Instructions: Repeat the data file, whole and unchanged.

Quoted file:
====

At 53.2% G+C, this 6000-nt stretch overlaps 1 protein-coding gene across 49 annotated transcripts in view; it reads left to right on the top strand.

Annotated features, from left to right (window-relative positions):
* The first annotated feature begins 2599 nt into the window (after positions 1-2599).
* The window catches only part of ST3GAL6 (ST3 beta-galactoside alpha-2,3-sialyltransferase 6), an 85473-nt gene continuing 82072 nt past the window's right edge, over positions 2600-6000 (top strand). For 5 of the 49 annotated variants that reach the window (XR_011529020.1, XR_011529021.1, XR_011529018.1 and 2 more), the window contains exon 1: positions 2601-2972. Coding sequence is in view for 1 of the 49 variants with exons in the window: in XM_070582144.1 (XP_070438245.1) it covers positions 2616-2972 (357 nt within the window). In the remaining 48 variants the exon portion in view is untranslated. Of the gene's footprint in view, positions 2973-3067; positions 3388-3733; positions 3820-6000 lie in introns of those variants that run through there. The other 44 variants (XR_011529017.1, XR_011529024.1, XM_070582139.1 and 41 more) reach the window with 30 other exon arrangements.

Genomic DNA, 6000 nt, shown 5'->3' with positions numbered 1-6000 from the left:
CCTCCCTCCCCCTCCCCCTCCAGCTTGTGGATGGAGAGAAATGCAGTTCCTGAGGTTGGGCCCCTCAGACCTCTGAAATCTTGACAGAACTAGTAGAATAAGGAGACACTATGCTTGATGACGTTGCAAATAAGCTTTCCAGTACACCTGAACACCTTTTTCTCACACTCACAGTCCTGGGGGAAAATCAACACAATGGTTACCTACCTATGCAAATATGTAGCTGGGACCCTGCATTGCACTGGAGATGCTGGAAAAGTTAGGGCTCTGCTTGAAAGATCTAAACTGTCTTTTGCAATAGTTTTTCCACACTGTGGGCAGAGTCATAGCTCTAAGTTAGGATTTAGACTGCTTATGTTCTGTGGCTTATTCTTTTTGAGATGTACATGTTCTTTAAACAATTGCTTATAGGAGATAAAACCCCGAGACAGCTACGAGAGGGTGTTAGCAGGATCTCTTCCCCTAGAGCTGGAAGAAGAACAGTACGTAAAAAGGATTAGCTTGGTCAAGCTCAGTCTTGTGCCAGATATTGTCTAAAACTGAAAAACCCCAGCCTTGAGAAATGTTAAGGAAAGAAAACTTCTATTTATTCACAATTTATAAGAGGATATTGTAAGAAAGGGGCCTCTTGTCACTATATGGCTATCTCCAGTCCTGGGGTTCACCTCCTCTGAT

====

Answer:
At 53.2% G+C, this 6000-nt stretch overlaps 1 protein-coding gene across 49 annotated transcripts in view; it reads left to right on the top strand.

Annotated features, from left to right (window-relative positions):
* The first annotated feature begins 2599 nt into the window (after positions 1-2599).
* The window catches only part of ST3GAL6 (ST3 beta-galactoside alpha-2,3-sialyltransferase 6), an 85473-nt gene continuing 82072 nt past the window's right edge, over positions 2600-6000 (top strand). For 5 of the 49 annotated variants that reach the window (XR_011529020.1, XR_011529021.1, XR_011529018.1 and 2 more), the window contains exon 1: positions 2601-2972. Coding sequence is in view for 1 of the 49 variants with exons in the window: in XM_070582144.1 (XP_070438245.1) it covers positions 2616-2972 (357 nt within the window). In the remaining 48 variants the exon portion in view is untranslated. Of the gene's footprint in view, positions 2973-3067; positions 3388-3733; positions 3820-6000 lie in introns of those variants that run through there. The other 44 variants (XR_011529017.1, XR_011529024.1, XM_070582139.1 and 41 more) reach the window with 30 other exon arrangements.

Genomic DNA, 6000 nt, shown 5'->3' with positions numbered 1-6000 from the left:
CCTCCCTCCCCCTCCCCCTCCAGCTTGTGGATGGAGAGAAATGCAGTTCCTGAGGTTGGGCCCCTCAGACCTCTGAAATCTTGACAGAACTAGTAGAATAAGGAGACACTATGCTTGATGACGTTGCAAATAAGCTTTCCAGTACACCTGAACACCTTTTTCTCACACTCACAGTCCTGGGGGAAAATCAACACAATGGTTACCTACCTATGCAAATATGTAGCTGGGACCCTGCATTGCACTGGAGATGCTGGAAAAGTTAGGGCTCTGCTTGAAAGATCTAAACTGTCTTTTGCAATAGTTTTTCCACACTGTGGGCAGAGTCATAGCTCTAAGTTAGGATTTAGACTGCTTATGTTCTGTGGCTTATTCTTTTTGAGATGTACATGTTCTTTAAACAATTGCTTATAGGAGATAAAACCCCGAGACAGCTACGAGAGGGTGTTAGCAGGATCTCTTCCCCTAGAGCTGGAAGAAGAACAGTACGTAAAAAGGATTAGCTTGGTCAAGCTCAGTCTTGTGCCAGATATTGTCTAAAACTGAAAAACCCCAGCCTTGAGAAATGTTAAGGAAAGAAAACTTCTATTTATTCACAATTTATAAGAGGATATTGTAAGAAAGGGGCCTCTTGTCACTATATGGCTATCTCCAGTCCTGGGGTTCACCTCCTCTGAT